GloPos has an placeholder web site up, but details of its location solution won’t be live there until next week. After that launches, we should hear more about the company’s business model plans. Its technology has obvious advertising possibilities, or it could be that GloPos licenses it to carriers and handset makers. Or perhaps it will offer the service to consumers directly. That possibility — and the fact that I met with Vainio and Le Bell in San Francisco, aka the unofficial iPhone capital — led me to ask about getting their software onto that device. After all, any software in the App Store goes through Apple’s direct and/or AT&T’s indirect scrutiny.

While Vainio sees an opportunity there, iPhone sales are a drop in the bucket when compared to the global handset market as a whole. Remember, there’s no need to have GPS or Wi-Fi radios for the GloPos solution, so practically any and every handset can leverage it. Still, he hasn’t lost sight of the iPhone platform. “There are over 2,500 location-based apps in the App Store,” he noted, so if GloPos could make an inroad with the platform, every one of those apps could leverage the more accurate position fix using nothing more than than a device’s cellular radio.

We already know that location-based systems are the future. But while some think the way to get there is by adding radios to new hardware, the team at GloPos believes it’s by combining intelligent software with legacy handsets. They may be right.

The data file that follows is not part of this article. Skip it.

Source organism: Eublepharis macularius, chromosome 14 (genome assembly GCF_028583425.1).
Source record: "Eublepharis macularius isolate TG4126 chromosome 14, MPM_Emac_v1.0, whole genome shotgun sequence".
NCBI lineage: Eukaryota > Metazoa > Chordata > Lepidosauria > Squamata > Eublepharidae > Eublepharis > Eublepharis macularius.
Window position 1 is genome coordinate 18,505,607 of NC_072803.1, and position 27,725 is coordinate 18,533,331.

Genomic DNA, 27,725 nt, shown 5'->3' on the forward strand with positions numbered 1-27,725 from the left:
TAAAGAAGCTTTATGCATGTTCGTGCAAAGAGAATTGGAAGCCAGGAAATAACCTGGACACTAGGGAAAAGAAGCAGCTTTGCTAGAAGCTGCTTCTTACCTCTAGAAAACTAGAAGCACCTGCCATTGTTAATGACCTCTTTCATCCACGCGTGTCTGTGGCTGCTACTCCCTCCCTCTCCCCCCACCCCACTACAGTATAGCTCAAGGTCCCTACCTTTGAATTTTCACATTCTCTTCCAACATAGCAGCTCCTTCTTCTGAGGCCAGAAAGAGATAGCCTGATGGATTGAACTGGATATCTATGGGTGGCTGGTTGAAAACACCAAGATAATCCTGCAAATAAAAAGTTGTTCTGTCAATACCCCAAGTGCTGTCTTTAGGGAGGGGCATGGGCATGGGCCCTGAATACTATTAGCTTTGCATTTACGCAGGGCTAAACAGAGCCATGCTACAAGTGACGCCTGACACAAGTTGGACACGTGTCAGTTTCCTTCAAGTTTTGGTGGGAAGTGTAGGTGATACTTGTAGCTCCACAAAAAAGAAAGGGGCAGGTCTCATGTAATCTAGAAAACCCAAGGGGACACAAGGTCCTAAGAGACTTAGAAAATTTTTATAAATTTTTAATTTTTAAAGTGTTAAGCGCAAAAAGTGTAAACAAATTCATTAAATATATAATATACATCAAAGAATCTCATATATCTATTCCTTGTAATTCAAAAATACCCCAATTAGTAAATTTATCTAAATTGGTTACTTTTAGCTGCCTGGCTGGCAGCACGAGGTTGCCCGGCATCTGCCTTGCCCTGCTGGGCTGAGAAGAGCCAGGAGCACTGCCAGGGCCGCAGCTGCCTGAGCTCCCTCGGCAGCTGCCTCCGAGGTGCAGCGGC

This article also appeared on BusinessWeek.com.

  1. The problem is no longer location – it’s the service it attaches to. There’s free software out there that allows your mobile browser to send location and device data to any web server on the planet (no need to code a mobile app) all you need is a script to read the incoming data.

    So now you have the data – what service do you deliver back?

    Also one other question – do they encrypt the location data they send to their servers?

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    1. GloPos is a technology that enables indoor positioning on any phone, it’s not a service nor an app.

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  2. “its location algorithm, which sends small amounts of data — as little as 100Kb — from a standard phone to a server”